The new numbers, released Friday by the state, show California added a total of 471,200 jobs in 2014 — more than 47% higher than the previous estimate of 320,300 new jobs. The revisions boosted California's rate of job growth to 3.1% last year, much faster than the rate of 2.3% for the nation."

fish

In the interest of not popping the little heads of Todd and Fish who seem to loath reading I will respond to your numeric points in another post.

I love to read Steve....I just find myself nodding off to some of your longer screeds. No offense but I daily bulldoze through bureaucratese and many of your longer posts are similar in structure and tone.

Let me know how the debate is shaping up....wouldn't miss it.

George Rebane

StevenF 152pm - you continue to cite large numbers that do not compare California's performance with that of the nation. Calling out prices of gasoline and percent of subsidized renewables is not the point. And most certainly claiming that fossil and renewables are equally subsidized is a bit specious - especially of how you define fossil subsidies. But remove such subsidies from both and then see what happens to renewables.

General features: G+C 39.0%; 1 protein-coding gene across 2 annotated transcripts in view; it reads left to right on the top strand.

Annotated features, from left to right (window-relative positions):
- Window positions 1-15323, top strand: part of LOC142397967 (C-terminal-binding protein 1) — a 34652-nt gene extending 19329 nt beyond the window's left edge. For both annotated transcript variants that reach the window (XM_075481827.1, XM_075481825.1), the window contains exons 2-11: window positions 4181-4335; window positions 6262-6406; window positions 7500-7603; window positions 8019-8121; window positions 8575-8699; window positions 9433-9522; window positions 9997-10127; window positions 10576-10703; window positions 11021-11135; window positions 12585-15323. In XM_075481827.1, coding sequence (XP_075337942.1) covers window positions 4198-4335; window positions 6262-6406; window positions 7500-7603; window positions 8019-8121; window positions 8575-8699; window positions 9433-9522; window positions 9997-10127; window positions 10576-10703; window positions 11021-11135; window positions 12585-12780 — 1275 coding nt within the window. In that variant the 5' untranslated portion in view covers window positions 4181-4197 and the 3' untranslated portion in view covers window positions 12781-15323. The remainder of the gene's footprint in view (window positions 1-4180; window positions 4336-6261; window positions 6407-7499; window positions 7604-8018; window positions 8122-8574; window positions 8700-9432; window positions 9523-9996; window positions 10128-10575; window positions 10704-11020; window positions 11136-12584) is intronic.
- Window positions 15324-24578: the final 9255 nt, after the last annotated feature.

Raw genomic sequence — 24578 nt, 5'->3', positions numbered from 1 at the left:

But the bottom line is still how has California done relative to the other states. There the US Bureau of Economic Analysis is pretty direct with its data. California's raw per capita GDP ranks 18th in the nation, and when adjusted for cost of living then we drop to 39th. That goes a long way to explain the hurt that California imposes on its citizens.

And from the vantage of relative GDP, California has lagged the national growth rate since 2007, and thereby has been a drag on the nation's economic recovery since are about 1/8 of the nation's economy.

The data you present falls somewhere between irrelevant to diversionary. It is common practice to attempt rescuing a losing point concerning quantitative data streams to cite a more favorable higher derivative when the actual amount (zeroth's derivative) doesn't serve. So if, say, the price is too high, one talks about the rate at which the price is dropping, and if that rate is not adequate, then the argument reverts to how the rate is coming down (i.e. the rate of the rate), and so on.

In addition to stifling laws, regulations, and codes, our tax rates are among the nation's highest for both personal, corporate, and sales. And quoting raw numbers instead of relative percentages is really a bamboozle for the uninitiated in these matters. Who care that an absolute number of new jobs in 2014 were "47% higher than the previous estimate of 320,300 jobs." Having dived deeper into the recession, we would expect some recovery rates to also be higher, that is natural behavior economies that don't imply that such economies were superbly managed.